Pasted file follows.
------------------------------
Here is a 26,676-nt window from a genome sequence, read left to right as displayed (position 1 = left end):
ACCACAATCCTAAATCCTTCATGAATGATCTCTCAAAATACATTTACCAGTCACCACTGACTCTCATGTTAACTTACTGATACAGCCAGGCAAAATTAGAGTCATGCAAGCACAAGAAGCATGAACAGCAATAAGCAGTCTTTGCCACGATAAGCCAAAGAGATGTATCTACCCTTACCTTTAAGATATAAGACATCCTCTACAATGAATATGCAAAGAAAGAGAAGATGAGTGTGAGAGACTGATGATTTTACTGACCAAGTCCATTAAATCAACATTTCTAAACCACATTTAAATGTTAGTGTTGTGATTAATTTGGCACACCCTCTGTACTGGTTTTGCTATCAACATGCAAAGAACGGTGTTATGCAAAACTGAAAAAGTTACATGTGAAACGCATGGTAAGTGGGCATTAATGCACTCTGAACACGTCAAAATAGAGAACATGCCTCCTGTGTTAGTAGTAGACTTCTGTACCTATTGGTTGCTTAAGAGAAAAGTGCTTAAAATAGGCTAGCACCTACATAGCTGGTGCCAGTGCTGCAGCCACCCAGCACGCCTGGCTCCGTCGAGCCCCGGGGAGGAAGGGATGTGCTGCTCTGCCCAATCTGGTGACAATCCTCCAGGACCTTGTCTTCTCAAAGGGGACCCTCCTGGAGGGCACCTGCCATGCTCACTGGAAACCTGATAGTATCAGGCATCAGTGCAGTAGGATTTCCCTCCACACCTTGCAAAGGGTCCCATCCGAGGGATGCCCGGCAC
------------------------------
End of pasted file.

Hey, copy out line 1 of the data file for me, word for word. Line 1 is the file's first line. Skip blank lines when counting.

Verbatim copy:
Here is a 26,676-nt window from a genome sequence, read left to right as displayed (position 1 = left end):